“Show Me The Monkey” (season 3, episode 10; originally aired 1/23/2007)
This is how season three should have started.
Okay, obviously it can’t have started with this episode exactly. Too much of it—like Piz’s friendship with Veronica, the Dean’s relationship with the Mars family, and Mac’s willingness to move on—couldn’t have occurred immediately in the première. But this is one of the few episodes so far that is both satisfying on its own and uses the higher education setting as a strength, instead of fighting it as a weakness.
The key distinction between “Show Me The Monkey” and what came before in this season is in its treatment of radical college groups. These are commonly fodder for mockery and disdain. You can even build a whole movie off of that, though it probably won’t be very good (that linked example certainly isn’t). Veronica Mars did that with the radical feminists, as I harped on repeatedly, but it doesn’t do that in this episode.
The P.H.A.T. organization, an animal rights group, are the primary suspects in this episode’s case of the week: a missing monkey from a graduate-student science lab. As such, Veronica and Mac infiltrate the group. Here’s what works: Even though they’re the lead suspects in the case, the cause and methods of P.H.A.T. appeal to the characters (and their leader specifically appeals to Mac). The radical feminists should have appealed to Veronica, in the same way that P.H.A.T. and the sorority from “Charlie Don’t Surf” did. Had that happened, their betrayal would have been meaningful. Instead, it was a stereotype, and frustrating.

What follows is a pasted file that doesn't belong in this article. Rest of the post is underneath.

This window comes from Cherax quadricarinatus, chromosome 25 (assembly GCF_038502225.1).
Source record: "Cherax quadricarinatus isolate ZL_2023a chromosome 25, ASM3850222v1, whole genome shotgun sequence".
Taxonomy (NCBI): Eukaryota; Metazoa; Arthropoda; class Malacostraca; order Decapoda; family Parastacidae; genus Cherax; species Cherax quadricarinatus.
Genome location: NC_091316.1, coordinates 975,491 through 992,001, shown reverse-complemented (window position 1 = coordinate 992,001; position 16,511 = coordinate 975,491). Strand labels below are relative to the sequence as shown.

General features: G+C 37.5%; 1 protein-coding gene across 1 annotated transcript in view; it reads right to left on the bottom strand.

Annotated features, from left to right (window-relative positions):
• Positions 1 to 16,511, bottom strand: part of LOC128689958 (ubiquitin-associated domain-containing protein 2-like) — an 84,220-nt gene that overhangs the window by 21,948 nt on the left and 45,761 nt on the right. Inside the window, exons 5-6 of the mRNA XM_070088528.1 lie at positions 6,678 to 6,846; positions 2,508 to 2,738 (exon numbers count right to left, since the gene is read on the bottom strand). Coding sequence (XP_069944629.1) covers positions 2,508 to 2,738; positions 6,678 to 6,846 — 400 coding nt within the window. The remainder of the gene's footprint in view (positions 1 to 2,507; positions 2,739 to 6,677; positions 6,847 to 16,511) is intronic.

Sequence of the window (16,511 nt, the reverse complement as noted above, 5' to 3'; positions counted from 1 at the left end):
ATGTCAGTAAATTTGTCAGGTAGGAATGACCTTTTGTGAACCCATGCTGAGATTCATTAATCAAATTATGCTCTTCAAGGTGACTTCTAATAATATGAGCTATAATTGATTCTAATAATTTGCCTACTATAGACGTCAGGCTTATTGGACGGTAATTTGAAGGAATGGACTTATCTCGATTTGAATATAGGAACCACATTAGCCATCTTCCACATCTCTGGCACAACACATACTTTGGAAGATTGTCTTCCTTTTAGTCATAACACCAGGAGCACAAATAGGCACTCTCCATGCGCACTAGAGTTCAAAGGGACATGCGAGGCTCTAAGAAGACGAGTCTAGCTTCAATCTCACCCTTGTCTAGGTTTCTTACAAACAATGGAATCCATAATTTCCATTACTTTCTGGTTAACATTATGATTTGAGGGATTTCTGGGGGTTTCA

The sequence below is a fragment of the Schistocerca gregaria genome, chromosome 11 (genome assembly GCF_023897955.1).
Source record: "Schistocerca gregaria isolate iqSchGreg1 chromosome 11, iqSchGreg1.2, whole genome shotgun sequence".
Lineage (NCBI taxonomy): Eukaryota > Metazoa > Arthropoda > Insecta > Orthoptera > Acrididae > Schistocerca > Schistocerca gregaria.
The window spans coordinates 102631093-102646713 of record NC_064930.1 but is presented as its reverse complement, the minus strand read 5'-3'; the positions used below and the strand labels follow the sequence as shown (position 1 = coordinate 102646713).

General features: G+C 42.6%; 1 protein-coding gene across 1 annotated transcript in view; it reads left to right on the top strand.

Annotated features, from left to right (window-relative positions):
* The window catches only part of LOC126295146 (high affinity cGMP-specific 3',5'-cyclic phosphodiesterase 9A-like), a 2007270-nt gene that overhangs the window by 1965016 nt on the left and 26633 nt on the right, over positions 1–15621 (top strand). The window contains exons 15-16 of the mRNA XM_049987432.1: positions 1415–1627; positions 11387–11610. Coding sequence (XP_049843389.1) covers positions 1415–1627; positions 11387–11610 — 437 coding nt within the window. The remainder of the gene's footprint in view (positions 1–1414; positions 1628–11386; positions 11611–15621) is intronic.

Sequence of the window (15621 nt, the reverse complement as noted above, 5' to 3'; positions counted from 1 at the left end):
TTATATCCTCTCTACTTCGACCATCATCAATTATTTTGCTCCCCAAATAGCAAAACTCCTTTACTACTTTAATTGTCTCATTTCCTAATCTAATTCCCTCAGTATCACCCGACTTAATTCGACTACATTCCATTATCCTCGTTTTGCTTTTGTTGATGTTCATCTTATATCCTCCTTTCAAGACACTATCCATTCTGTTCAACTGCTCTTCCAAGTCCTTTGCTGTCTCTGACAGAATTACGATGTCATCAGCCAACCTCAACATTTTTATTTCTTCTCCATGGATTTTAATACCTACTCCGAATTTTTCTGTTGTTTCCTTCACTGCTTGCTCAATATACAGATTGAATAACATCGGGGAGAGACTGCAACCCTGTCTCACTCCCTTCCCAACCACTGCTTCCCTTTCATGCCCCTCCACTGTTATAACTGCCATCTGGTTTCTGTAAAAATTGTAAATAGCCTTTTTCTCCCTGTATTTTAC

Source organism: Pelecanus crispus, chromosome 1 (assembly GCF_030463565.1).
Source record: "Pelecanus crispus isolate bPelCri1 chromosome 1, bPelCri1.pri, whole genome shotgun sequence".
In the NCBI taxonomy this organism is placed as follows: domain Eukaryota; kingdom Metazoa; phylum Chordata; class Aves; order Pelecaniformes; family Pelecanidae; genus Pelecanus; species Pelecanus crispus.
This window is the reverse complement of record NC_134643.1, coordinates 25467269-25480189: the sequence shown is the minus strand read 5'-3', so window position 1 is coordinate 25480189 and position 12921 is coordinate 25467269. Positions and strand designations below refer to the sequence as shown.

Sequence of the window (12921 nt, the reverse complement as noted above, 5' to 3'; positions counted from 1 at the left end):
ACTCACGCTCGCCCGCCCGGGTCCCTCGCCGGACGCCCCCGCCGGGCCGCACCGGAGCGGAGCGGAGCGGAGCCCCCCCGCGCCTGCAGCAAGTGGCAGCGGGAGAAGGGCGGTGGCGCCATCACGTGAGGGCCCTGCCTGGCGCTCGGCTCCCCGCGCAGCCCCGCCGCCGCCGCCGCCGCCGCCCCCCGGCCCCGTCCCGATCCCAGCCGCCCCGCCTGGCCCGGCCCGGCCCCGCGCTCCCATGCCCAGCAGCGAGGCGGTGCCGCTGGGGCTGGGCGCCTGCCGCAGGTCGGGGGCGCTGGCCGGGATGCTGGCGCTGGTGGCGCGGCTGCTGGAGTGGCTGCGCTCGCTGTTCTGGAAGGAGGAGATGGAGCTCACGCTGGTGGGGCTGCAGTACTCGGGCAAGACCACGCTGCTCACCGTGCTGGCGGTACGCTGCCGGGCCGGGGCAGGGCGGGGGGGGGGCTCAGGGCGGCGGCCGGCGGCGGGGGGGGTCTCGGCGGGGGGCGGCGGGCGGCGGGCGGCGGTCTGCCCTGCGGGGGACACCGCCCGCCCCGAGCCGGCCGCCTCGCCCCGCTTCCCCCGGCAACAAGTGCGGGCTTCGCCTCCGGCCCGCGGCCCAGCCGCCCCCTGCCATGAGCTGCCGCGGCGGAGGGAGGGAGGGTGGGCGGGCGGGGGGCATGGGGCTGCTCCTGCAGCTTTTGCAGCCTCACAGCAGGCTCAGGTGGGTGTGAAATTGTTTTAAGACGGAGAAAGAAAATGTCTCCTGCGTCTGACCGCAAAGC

The animal rights crew doesn’t actually turn out to have a dark side, somewhat surprisingly. The show teases that possibility, looking like they were going to pressure Veronica and Mac into posing naked for them, but that’s revealed to be a practical joke. A little mean, maybe, but I think this was as much a joke on the audience (who except that) as it was the characters.
“Show Me The Monkey” has its main case end with Veronica discovering that, as hard as she might try to do the right thing, there’s always another potentially dead monkey. She’s oddly surprised by this, although this is a theme she’s dealt with since the beginning: doing the right thing at the micro level often doesn’t change much at the macro level.